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Rise in Motorcylce Deaths

New Bern, NC –

North Carolina was one of only 14 states to show an increase in traffic fatalities. As a state, the number of total traffic deaths rose 7.8 percent resulting in a total of 1,675 deaths. AAA Carolinas cites speeding as a factor in one-third of the state's fatal crashes. The report also suggested it could be that State Highway Patrol personnel isn't growing in relation to the state's increasing population. In the past five years, North Carolina's population has grown by 7.6 percent. Earlier this month the organization released a report citing motorcycles and drunk driving for the rise in the fatality rate. Carol Gifford, AAA Carolinas public relations manager blames lack of experience on motorcycle fatalities.

Right now in North Carolina, you can drive a motorcycle on public streets without ever having to take a road test. Motorcycles are not the same as driving a car and you need to be trained in how to properly operate a motorcycle to be a safer driver.

In 2007, motorcycle rider fatalities accounted for 5,154 deaths, nationally, with 23 fatalities in the last fiscal year involving service members. To combat the issue, local Marine Corps Bases have revised their motorcycle operator's requirements to line up with the Marine Corps' Drive Safe Program. Stan Dutko, the installations and regional safety manager for Camp Lejeune and Marine Corps Installations East, says the Drive Safe Program is an effort to decrease the number of motorcycle fatalities involving Marines.

So what we've been doing here over the past couple of years and very strong this year, is taking care of our Marines. We treat Marines like we do our own family members. Every Marine is considered to be a family member. And when we have a Marine suffer a loss in a motor vehicle or motorcycle accident, where we have a loss of life, its like loosing one of our family members.

Part of the Drive Safe Program is training individuals to ride a motorcycle safely by training them on a basic rider course and an experienced rider course.

It's our intent to grab a new marine when he comes in who hasn't rode a motorcycle before, or who has a limited riding experience, and get him into the motorcycle safety foundations basic rider course. That teaches them the initial things they need to know for operating a motorcycle. You know, clutch manipulation, braking, steering, how to go into a curve, those types of things. Once they've been riding for a little while, we try to bring them back in about a year or so when they're riding, and get them through a experienced rider course. That gives them a little bit higher speed curve negotiation, a little bit higher speed braking, those type of skill sets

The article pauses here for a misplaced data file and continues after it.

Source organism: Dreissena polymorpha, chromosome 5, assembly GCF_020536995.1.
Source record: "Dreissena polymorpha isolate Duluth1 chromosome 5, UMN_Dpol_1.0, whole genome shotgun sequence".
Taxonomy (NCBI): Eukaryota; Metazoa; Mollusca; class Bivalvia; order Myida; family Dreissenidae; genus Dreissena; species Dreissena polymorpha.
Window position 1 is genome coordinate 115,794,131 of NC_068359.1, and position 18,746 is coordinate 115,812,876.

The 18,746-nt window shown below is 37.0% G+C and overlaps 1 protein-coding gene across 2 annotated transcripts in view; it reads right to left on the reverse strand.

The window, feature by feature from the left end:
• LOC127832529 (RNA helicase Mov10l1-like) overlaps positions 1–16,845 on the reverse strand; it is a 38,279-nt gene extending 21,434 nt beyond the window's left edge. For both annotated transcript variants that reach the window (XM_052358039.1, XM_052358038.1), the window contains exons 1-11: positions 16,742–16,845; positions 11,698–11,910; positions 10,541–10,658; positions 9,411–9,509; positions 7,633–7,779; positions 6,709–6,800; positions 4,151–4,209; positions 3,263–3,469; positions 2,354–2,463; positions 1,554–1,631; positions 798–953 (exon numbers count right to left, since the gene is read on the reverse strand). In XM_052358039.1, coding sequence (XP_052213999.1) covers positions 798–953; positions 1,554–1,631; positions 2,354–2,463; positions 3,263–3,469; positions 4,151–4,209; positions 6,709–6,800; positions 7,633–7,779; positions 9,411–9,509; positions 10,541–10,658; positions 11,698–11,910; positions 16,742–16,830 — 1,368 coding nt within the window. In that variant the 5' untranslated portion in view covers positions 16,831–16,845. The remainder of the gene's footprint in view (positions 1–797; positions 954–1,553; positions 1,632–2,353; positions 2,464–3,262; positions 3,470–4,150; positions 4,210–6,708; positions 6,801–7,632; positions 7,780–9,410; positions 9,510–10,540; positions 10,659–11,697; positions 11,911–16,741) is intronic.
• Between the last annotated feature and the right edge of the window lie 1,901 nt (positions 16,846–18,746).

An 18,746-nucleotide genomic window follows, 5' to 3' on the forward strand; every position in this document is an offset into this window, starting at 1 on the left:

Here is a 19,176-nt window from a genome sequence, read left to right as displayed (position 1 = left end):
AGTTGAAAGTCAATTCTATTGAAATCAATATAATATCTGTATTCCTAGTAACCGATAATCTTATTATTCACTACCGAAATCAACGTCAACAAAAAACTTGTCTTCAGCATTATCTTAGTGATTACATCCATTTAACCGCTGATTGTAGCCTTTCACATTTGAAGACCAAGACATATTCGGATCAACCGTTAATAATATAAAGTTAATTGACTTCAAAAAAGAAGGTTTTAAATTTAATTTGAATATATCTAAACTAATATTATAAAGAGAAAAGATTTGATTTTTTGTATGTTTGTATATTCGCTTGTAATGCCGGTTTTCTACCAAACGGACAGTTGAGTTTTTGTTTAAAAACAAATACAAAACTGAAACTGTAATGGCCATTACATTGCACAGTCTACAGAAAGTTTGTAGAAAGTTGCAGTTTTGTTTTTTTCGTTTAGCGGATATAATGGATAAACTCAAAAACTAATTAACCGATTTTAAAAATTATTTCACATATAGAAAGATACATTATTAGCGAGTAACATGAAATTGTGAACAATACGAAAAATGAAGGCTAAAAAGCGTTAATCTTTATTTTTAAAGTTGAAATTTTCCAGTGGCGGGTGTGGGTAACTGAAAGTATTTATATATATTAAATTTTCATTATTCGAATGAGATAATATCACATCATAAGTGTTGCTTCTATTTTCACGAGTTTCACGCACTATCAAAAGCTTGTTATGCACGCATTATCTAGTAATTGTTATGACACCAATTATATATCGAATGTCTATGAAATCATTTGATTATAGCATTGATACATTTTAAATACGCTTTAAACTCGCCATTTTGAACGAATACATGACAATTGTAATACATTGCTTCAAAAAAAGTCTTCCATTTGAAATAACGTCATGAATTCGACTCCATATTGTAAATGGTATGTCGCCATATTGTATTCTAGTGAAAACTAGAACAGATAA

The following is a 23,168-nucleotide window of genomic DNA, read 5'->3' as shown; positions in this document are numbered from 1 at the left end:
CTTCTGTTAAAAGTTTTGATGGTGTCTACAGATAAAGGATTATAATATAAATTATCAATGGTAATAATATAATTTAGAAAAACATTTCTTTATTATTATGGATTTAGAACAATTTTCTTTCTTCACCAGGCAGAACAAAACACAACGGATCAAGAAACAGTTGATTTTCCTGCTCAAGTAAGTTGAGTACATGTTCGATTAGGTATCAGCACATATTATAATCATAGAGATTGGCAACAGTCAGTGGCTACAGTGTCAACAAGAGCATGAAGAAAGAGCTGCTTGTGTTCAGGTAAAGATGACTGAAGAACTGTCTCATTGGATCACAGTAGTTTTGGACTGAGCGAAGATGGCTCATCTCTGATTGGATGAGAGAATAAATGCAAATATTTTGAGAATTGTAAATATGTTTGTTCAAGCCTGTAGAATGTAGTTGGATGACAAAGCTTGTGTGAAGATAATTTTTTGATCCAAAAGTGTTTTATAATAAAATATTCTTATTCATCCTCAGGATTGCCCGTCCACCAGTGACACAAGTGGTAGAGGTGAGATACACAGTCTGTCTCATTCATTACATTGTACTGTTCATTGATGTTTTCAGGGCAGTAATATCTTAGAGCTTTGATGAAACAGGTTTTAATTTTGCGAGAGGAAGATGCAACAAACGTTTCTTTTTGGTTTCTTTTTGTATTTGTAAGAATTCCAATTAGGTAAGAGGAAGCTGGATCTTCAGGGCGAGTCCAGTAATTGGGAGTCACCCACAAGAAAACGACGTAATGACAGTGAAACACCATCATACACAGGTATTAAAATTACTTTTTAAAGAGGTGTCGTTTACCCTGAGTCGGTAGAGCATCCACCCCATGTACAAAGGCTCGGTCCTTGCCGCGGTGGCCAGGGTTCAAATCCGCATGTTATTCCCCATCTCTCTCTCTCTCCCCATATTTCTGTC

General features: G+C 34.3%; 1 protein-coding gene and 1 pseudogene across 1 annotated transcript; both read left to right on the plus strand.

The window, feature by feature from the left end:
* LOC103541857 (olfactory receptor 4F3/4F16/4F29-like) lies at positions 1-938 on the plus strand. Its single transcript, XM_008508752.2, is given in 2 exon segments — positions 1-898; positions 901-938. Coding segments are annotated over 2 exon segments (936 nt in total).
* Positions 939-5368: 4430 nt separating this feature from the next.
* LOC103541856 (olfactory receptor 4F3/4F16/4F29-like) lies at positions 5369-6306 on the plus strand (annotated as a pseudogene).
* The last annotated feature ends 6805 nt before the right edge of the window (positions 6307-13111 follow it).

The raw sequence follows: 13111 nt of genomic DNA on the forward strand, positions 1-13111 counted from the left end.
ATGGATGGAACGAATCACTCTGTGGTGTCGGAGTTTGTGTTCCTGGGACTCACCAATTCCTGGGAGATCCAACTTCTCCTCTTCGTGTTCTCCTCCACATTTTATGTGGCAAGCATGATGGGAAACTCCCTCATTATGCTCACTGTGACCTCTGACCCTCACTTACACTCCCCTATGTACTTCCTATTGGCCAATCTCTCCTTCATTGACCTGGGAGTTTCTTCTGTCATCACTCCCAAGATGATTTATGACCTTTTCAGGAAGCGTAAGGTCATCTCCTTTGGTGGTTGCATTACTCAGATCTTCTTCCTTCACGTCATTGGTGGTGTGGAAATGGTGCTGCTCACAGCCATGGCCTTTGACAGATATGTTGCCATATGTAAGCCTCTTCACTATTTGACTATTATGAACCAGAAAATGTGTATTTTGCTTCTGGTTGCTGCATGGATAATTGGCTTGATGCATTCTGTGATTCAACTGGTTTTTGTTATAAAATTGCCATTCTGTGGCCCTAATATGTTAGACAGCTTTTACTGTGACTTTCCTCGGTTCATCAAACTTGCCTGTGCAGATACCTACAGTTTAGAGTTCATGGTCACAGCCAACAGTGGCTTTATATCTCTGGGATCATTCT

A new aspect of the Drive Safe Program includes offering a course curriculum specifically targeting the military sport bike community. Sport bikes are more difficult to ride because they require more controlled handling, faster curve negotiation, and different braking techniques. State law requires anyone riding a motorcycle to wear a helmet. However, Marines must comply with state laws and the guidelines enforced by the Drive Safe Program.

A helmet, gloves, long sleeved shirt or upper garment during the day time, at night he needs to have a reflective vest on. He needs to have long pants, and hard soled shoes. We even go as far as saying over the ankle boots or shoes are highly encouraged for them to do so. In the civilian community, you see guys riding motorcycles with tennis shoes, shorts, and a tank top or no shirt, and they have a helmet on, they're in compliance with the state law, but our Marines don't ride like that because we value their welfare and safety.

Motorcycles have increased in popularity over recent years. Most people are purchasing them as a way of minimizing their gas consumption. But some simply enjoy bikes for recreational purposes. Whatever the reason, the Drive Safe Program and State laws are in existence to make sure motorcycle riders stay safe.

Our program is set up that so all our people when they go out on the road are set up for success in that we've given them everything we can so they can make it back to the base the next morning and to their house that evening.